I grew up in a small village in upstate New York, in the Finger Lakes region.

There was a Cayuga Indian village here, destroyed during the Revolution, called “Skoi-Yase.”  When the whites moved in, they called their settlement  “Skoys,” “Scauyes,” “Scayau,” etc. and later, “New Hudson.”

At that time, this area was “The Military Tract” – over a million acres sold by, or taken from, the Cayuga Nation, one of the Iroquois tribes that fought on the losing side during the Revolution.  The tract was parceled out as compensation to war veterans who’d fought on the winning side.

So there was a concentration of people in this area, who’d fought against the British Army.


Continental dollar

“Not worth a Continental” was an old American expression.

The Continental Congress, short of cash, and not much trusted (some things never change) had promised to reward its soldiers with land.  A private got 100 acres, a lieutenant got 200, a colonel 500, etc.

New York, which was also short of cash, sweetened the pot, and gave each private an additional 500 acres, and so on, up to a major general, who got over eight square miles.  This is during a time when 100 acres amounted to a good-sized farm.

Some of the veterans chose to sell their “bounty” land.  So just after the War of 1812, Elisha Williams bought a square mile of this Military Tract.  He was a Yankee lawyer who moved to Hudson, NY, and became a land speculator… and a political enemy of Martin Van Buren, who lived in the same town.  Williams sold off building lots for a new village, at first called “New Hudson.”



Dutch dragoon. NY Public Library.

In 1816, the residents, apparently prompted by Williams, voted to rename the village “Waterloo.”

So in a place specifically set aside for veterans who’d fought the British, and just after fighting the British again in the War of 1812, the village was renamed “Waterloo,”  after the British triumph.

Doesn’t that strike you as just a bit weird?


V0048407 Arthur Wellesley, first Duke of Wellington. Credit: Wellcome Library, London. Wellcome Images images@wellcome.ac.uk http://wellcomeimages.org Arthur Wellesley, first Duke of Wellington. He rose to prominence in the Napoleonic Wars, eventually reaching the rank of field marshal. 1814 By: Thomas Phillipsafter: William SayPublished: Nov. 8 1814. Copyrighted work available under Creative Commons Attribution only licence CC BY 4.0 http://creativecommons.org/licenses/by/4.0/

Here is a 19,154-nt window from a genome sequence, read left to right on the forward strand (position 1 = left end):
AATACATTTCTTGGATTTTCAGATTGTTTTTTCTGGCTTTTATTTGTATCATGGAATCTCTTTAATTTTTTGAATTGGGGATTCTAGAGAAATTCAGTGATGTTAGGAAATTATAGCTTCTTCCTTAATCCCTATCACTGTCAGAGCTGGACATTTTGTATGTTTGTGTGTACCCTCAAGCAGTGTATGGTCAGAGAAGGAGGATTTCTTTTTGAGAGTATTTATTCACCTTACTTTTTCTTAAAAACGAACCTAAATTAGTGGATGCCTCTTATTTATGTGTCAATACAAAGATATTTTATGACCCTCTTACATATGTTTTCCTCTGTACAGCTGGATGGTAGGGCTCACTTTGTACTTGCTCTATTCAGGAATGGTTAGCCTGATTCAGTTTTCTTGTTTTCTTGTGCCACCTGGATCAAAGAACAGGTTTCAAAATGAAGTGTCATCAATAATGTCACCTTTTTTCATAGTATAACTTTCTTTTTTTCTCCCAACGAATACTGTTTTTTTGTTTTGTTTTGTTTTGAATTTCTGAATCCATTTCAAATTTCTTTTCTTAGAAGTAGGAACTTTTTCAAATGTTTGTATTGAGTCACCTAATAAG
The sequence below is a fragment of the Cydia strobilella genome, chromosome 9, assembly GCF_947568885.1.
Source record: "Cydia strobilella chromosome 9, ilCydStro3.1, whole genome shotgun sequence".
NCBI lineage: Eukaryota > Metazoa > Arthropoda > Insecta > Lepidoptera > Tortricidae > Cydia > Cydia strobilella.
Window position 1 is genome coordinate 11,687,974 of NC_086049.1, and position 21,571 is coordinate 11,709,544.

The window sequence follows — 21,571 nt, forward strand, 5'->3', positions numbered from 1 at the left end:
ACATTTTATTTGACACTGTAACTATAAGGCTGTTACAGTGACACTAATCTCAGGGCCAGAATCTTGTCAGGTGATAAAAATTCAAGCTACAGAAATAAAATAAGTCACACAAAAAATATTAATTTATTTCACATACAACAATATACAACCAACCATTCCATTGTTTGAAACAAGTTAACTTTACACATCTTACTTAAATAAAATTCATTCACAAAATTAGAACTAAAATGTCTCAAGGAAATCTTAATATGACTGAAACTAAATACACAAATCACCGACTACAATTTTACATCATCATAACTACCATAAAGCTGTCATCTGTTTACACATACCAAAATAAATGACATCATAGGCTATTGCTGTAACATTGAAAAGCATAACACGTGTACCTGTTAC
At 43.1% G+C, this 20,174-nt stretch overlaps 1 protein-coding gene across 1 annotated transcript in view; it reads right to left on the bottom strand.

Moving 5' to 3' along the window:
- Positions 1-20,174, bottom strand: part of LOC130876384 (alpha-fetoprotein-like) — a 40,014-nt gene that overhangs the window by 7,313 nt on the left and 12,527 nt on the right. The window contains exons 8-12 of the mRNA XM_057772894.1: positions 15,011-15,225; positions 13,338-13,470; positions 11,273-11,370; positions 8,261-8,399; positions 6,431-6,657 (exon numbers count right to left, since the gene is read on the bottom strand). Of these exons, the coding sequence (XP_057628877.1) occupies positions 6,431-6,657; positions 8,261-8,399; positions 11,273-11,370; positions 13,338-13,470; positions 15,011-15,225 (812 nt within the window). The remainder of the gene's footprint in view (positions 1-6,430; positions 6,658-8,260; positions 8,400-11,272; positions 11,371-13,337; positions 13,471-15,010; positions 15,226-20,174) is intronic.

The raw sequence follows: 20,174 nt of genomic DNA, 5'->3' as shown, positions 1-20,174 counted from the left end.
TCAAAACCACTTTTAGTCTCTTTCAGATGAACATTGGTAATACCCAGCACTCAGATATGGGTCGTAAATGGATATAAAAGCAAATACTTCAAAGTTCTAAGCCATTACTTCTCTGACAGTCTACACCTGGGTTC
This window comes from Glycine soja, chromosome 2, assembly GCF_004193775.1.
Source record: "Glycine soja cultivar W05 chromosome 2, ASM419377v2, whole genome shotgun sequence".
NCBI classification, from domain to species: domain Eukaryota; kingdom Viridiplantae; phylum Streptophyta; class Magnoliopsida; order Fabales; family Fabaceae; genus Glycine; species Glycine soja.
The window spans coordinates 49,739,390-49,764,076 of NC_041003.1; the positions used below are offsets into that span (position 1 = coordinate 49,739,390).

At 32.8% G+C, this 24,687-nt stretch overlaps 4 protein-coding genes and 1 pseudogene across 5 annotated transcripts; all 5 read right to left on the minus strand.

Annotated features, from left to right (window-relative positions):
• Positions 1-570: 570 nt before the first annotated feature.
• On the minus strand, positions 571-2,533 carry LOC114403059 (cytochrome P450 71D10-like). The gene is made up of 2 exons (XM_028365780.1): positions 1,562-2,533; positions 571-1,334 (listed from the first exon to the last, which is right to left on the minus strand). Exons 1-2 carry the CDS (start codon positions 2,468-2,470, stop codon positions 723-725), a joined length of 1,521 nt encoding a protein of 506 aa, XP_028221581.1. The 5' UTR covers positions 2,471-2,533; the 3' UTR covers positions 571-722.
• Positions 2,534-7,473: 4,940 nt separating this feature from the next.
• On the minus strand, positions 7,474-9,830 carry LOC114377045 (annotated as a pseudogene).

The Duke of Wellington. Little known fact: all the evergreens in Britain were used up by 1814, used to construct warships during the Napoleonic wars, so England had a chronic shortage of Christmas trees — they were forced to decorate public figures instead.   Wellcome Library


New York saw a lot of bloodshed during the Revolution.  This is where George Washington got kicked off Long Island and lost New York City.   An entire British army marched into NY’s North Country, met their Waterloo at Saratoga and marched out again as prisoners.  Mad Anthony Wayne shot and captured hundreds of British soldiers at Stony Point, New York settlers suffered the Cherry Valley Massacre and countless other frontier fights with the Iroquois and their British and Tory allies.  Neighbor fought neighbor and Iroquois fought Iroquois at Oriskany.  Benedict Arnold slapped together some gunboats and delayed an invasion fleet at Valcour Island, and later, having turned traitor and trying to hand over West Point, his handler, Major Andre, was hanged at Tappan.



Benedict Arnold. Like Elisha Williams, a Connecticut Yankee, not a New Yorker


More Americans died of starvation and disease in the British prison ships in New  York Harbor, than in all the battles of the war.

As a little reminder of British consideration for American prisoners, their bones washed up on the shores of Brooklyn for decades.

And during the War of 1812, New Yorkers fought the British again, all along the Canadian frontier, and in Ontario and Quebec. Villages on both sides of the Niagara frontier and the Great Lakes were raided and burned, and ships were captured and sunk in naval battles.  The Americans crossed from Buffalo to capture Fort Erie and Fort George, and the British crossed over to storm Fort Niagara.


Plattsburg LOC

The War of 1812. The last British invasion of the northern U.S. – the Battle of Plattsburgh, NY aka Battle of Lake Champlain. Library of Congress. (sea of green and lots of smoke, hmmm.)


Everyone remembers the Battle of Baltimore, because of the bombardment of Fort McHenry, the “rockets’ red glare, “Star-spangled Banner, etc.  The day before, though, a bloodier battle was fought on the border between New York and Quebec. Veterans of Wellington’s battles in Spain participated in the last British invasion of the northern U.S. — which was defeated at Plattsburgh, NY, and on Lake Champlain.